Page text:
A solution to stubble burning đŸ”„

Stubble burning issue:

  • Stubble burning by farmers in Punjab, Haryana and Delhi region has lead to a major environmental hazard in the region, particularly in the National Capital Region.
    • Stubble burning leads to the emission of harmful gases like NO2, SO2, CO and particulate matter and contributes to the formation of ground level ozone.
    • The area faces the issue of ‘smog’, or smoke and fog every year during the onset of the spring season.
    • The Air Quality Index or AQI rises to severe levels (400 or more in Delhi and its neighbourhood).

Measures to control stubble burning:

  • Previously, recognizing the harmful effect of stubble burning, there have been a number of initiatives taken by the government to control stubble burning.

Regulatory regime:

  • India’s Supreme Court has issued a blanket ban on stubble burning in Punjab, Haryana and UP. There is the need to take strict action against non-compliance reported from the field.

Support for farmers:

  • Despite a ban on stubble burning in Punjab and Haryana, farmers continue to defy it as there is a short window between harvesting of paddy and sowing of wheat. The high cost of manual or mechanical management of straw is a major reason why farmers choose to burn it. This necessitates the government to ensure supportive policies to the farmers.
  • State governments are providing 50 to 80 per cent subsidy to farmers and cooperative societies to buy modern farm equipment for in-situ management of paddy straw.
    • This could involve equipment like balers, super straw management system (SMS), chopper cum shredder, happy seeder machines, which are used for direct sowing without ploughing.
    • The use of super SMS with combined harvester helps facilitate the management of crop residue. It is attached to the rear of a combined harvester and uniformly spreads loose straw on the field. With this method, farmers are not required to burn the straw before sowing the next crop.
  • Additionally, custom hiring centres (CHCs) can play a critical role in providing equipment for crop residue management. Punjab aims to establish at least one CHC in each village.
  • The above measures could help ensure the availability of requisite machinery at affordable rates and with convenience.

Incentivizing stubble management:

  • There has been increasing calls for paddy straw-based power plants. Crop residue is being utilized through biomass-based power plants (bio-ethanol projects) and various bio-CNG projects.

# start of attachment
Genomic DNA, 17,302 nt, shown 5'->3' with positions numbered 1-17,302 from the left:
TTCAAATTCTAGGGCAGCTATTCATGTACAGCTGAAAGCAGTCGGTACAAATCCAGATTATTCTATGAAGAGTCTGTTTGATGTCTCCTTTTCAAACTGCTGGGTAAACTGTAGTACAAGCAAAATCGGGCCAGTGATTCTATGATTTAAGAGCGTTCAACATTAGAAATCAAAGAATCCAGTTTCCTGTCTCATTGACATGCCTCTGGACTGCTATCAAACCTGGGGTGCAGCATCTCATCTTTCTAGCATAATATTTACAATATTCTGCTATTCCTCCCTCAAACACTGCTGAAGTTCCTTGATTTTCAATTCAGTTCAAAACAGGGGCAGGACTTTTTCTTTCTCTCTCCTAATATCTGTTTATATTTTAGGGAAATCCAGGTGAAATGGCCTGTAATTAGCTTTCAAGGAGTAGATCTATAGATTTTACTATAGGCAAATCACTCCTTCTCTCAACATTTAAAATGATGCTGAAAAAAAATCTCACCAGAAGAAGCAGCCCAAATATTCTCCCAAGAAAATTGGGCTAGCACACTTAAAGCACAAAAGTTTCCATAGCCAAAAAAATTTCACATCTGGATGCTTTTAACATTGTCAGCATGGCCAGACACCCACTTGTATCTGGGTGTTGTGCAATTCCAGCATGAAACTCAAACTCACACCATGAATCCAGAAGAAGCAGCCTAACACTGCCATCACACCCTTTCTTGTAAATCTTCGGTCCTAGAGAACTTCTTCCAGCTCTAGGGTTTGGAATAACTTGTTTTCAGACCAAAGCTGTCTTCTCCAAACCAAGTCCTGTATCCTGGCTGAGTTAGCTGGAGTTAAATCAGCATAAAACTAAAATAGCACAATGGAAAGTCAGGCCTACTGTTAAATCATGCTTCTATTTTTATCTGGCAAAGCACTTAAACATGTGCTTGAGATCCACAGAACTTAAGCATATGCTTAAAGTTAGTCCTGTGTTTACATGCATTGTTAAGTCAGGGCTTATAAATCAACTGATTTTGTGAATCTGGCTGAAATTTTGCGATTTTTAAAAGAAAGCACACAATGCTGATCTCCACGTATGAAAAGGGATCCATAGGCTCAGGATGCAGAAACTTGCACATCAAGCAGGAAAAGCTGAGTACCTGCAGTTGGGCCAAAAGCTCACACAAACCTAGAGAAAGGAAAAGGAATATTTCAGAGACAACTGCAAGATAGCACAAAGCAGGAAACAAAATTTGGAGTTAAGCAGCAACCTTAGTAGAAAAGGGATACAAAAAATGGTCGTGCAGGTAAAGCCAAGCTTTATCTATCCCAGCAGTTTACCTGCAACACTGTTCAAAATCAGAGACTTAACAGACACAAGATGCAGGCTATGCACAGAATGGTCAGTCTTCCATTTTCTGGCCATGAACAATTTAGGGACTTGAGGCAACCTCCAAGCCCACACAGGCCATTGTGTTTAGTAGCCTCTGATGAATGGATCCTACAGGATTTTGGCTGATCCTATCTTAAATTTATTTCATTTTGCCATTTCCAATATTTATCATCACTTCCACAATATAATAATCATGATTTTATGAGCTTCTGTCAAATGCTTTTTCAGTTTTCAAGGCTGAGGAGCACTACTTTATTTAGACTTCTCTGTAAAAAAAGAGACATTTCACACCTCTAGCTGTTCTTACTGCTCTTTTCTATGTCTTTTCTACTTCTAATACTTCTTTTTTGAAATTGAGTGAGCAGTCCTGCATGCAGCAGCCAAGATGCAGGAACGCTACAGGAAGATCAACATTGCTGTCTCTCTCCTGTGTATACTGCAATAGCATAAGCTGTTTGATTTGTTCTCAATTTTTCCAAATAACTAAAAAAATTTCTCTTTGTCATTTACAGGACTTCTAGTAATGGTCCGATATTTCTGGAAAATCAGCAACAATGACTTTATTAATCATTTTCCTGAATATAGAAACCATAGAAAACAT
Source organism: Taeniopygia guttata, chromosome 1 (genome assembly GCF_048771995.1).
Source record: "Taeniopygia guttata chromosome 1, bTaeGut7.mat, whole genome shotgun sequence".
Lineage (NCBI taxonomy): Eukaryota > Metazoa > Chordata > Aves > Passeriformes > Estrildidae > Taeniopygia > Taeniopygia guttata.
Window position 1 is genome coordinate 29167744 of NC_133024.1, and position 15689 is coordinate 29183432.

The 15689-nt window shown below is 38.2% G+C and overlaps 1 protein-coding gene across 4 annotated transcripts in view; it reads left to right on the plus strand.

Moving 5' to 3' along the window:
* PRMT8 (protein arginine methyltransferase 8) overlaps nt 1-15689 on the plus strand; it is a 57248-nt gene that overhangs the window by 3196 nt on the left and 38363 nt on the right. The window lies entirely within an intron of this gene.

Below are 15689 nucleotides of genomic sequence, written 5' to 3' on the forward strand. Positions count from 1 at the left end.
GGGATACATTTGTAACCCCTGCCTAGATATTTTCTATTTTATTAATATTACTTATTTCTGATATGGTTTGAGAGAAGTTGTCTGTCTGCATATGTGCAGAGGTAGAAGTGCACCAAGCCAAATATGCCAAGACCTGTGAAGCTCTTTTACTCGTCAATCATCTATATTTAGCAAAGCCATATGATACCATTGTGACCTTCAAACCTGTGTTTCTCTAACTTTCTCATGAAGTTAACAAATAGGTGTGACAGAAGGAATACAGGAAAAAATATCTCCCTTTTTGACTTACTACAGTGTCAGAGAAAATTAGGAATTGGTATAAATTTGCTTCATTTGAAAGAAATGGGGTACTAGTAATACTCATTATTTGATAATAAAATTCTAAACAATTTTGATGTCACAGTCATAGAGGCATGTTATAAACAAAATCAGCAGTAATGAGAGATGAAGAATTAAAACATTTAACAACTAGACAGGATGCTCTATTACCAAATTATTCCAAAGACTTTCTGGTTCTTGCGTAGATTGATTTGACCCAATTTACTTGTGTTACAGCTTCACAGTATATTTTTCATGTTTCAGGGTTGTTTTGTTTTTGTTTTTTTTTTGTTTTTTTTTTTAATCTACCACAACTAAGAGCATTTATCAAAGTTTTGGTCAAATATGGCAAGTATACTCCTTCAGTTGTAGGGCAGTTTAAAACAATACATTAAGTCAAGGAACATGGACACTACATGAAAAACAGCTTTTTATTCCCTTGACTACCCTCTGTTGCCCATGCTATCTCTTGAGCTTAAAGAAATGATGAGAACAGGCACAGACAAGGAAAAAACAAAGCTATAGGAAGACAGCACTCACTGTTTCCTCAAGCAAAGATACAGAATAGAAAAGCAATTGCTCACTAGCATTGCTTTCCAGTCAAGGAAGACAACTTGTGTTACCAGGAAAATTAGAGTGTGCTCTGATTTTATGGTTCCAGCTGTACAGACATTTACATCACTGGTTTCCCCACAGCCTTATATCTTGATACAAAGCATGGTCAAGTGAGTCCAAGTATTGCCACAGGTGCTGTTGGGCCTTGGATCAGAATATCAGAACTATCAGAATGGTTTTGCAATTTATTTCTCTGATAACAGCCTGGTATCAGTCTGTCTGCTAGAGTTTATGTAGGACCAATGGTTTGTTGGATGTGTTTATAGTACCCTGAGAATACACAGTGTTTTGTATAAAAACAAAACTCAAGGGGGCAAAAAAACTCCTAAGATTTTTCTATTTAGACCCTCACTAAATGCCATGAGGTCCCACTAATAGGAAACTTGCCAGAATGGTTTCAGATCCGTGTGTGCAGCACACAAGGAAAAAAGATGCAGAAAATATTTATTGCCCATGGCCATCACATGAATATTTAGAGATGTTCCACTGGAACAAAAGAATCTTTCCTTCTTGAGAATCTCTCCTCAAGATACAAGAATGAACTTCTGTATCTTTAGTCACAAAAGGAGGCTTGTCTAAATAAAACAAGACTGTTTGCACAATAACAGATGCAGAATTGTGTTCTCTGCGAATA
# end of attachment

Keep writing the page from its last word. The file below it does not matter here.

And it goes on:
• The demand for biomass from such biomass based power plants could incentivize the farmers to sell bales to nearby factories.

Awareness campaign:

  • There has been a massive awareness campaign against stubble burning in the concerned states.
  • Apart from contributing to air pollution, stubble burning also has a detrimental impact on agricultural land. Making the farmers aware of this could help convince the farmers from retraining themselves from stubble burning.


  • Despite multidimensional interventions from the state administrations, stubble burning continues unabated in the north Indian states.
  • Recognizing the challenges inherent in ex-situ stubble management strategies, in situ stubble management strategies are being encouraged. The ‘Pusa Decomposer’ is one such solution.

Pusa decomposer:

  • ‘Pusa Decomposer’ is basically a set of capsules containing a set of about eight types of microorganisms (fungi), essential to quicken the decomposition of the stubble.
  • These capsules need to be dissolved in water containing jaggery and chickpea flour and then fermented for three-to-four days. The liquid so obtained is to be sprayed in the farmers’ field in order to decompose the left over biomass. The stubble gets converted into manure in the field.


  • Pusa decomposer offers some notable advantages over other methods being used as discussed in the following figure.

Way forward:

  • As field trials of the Pusa decomposer in the Delhi, Haryana region have been found successful, Pusa Decomposer should be tried in areas of Northeast India where ‘slash and burn’ (locally called ‘jhum’) is still followed (in Tripura, Arunachal Pradesh and Meghalaya).

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